RV Projects, And A Probably Unnecessary “How-To”

19 06 2011

A little while back Ayo was away for a week or so and I put that time to good use. This included my going into hyperdrive with RV work. Among other things, while she was out East, I:

  • fixed and lubricated hinges on our cabinets and doors
  • properly mounted our fire extinguisher
  • tightened all cabinet and drawer handles, and replaced some broken rail components
  • washed the RV
  • replaced our fridge bulb
  • installed a new fresh water flange
  • changed our A/C filter
  • borrowed a shop vac to clean our rug
  • replaced every window frame screw (the heads on the old screws were rusting)
  • found a dead cell in one of our batteries
  • figured out how to clean our carpeted ceiling
  • finally found our small propane leak and… installed a new stove(!)
  • properly installed our overcab vent shade

I’ll write separately about the window frame screws and stove installation, but installing a new fresh water flange is one of those very simple fixes with two easy-to-screw-up elements. Let’s quickly walk through the install, making note of those two ‘be careful’ parts for those of you who might do the same.

Connection Point

Connection Point

Remove the old flange, obviously. Scrape away the old putty.

Putty Tape. Important!!

Putty Tape. Important!!

Thing #1 that you can screw up: Not having or using putty tape. You need this stuff to seal out moisture.



Connect your new flange. Thing #2 that you can screw up: You need to pressurize the system after connecting your new flange and prior to screwing it into place. That way you can check for leaks and tighten if need be – without having to disassemble the whole thing.

Rust-Free Screws

Rust-Free Screws

Get some screws that won’t rust.

Checking The Connection Inside The Rig

The Connection Inside The Rig

Lay down a circle of putty tape on the RV around the rim of where you’re going to place the flange. Press the flange into the putty tape and screw it into place.

Remove The Excess Putty Tape And You're Done

Remove The Excess Putty Tape And You're Done

Pressurize one more time to check for leaks, and keep your fingers crossed. Ayo is happy that I’ve somehow become handy.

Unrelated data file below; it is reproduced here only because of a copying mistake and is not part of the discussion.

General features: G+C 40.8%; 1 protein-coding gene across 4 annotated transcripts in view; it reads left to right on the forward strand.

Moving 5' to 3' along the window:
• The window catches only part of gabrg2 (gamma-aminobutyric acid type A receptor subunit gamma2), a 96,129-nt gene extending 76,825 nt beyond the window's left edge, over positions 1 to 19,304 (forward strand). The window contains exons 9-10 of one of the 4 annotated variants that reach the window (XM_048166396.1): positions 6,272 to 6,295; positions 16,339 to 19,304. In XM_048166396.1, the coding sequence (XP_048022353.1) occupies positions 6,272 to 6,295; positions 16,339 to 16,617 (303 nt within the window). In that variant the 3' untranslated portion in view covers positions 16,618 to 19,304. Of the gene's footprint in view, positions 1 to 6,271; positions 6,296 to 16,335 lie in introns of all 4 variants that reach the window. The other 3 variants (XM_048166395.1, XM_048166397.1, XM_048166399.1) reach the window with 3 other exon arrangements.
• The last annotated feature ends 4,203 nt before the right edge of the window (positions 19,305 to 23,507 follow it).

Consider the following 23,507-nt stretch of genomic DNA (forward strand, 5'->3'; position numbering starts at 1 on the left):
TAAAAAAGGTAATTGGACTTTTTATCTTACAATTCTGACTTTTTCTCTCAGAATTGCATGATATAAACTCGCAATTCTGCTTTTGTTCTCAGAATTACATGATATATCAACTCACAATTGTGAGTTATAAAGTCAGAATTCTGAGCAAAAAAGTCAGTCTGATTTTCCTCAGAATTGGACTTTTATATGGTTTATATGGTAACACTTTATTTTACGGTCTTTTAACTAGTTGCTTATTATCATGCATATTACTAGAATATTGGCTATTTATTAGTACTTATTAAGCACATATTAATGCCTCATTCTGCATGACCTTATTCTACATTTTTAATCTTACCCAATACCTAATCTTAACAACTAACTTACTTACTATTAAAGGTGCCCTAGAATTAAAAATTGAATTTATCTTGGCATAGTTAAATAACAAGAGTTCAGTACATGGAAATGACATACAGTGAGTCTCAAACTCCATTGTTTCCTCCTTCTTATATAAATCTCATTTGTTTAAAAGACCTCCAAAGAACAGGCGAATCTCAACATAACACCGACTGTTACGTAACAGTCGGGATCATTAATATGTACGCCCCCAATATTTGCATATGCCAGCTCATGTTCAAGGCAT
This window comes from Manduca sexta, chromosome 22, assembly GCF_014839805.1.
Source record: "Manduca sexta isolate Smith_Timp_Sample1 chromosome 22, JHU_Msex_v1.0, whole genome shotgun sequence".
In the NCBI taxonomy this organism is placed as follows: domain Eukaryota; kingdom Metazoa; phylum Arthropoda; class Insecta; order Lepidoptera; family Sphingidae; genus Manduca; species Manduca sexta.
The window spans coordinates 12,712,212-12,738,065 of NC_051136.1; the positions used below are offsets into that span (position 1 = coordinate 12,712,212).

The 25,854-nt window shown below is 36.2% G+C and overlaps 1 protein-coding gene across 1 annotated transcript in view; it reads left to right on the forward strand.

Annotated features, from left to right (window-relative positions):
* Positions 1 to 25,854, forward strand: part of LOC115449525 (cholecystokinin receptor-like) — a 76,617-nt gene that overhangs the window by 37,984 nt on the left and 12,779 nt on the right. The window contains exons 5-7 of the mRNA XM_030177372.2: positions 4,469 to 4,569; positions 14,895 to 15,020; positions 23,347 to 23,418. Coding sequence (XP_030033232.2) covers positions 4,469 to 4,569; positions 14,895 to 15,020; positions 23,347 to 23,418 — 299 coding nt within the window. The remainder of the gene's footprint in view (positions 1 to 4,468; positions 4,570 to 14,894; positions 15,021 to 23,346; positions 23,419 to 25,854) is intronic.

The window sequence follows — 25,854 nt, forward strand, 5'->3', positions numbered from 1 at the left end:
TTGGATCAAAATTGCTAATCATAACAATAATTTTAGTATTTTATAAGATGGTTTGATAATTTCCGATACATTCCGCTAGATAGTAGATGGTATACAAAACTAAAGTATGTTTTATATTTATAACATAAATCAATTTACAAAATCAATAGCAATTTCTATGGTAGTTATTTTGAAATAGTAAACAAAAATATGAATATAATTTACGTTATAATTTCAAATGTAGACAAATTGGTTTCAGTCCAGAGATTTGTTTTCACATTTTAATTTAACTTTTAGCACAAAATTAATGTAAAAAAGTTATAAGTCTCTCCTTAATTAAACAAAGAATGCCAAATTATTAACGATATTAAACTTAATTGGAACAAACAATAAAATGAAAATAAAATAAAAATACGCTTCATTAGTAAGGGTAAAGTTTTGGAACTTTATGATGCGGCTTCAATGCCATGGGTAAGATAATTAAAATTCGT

posted by yair




7 responses

19 06 2011

OK, I’m probably one of the wierd ones, but I LOVE do it yourself pics (then again, DIY channel used to be my favorite back when we were home-bound). NICE little job you did there. Might have to bribe you for some RV maintenance in the future 🙂

20 06 2011

If the bribe is Wheat Thins, I may just do it.

19 06 2011
Carol Kerr

You can’t imagine how timely this little DIY tip is! I just picked up a new fresh water inlet to replace our leaking one. Well, actually I picked up 2 because we’re not sure if the inside fitting is a male or female fitting so we purchased both and will return the unused one later this week.

I’ve been sort of dreading it, but now I’m feeling up to the challenge. Thanks!

19 06 2011

No way! You’ll do fine. Just don’t try to do the project in the sun on a 100 degree day like I did.

8 07 2011
Carol Kerr

There have ONLY been 100 degree days here lately. But good news… Project completed successfully and no more big puddle running down the side of the RV. A big thanks!

23 06 2011

Um… WOW!!! You were busy! Okay, so how DID you clean the carpeted ceiling? 🙂

23 06 2011

Oxyclean. Put it in a spray bottle with water, shook it up, fought with it to actually spray without getting clogged, and scrubbed with a towel. It’s magic stuff, really.

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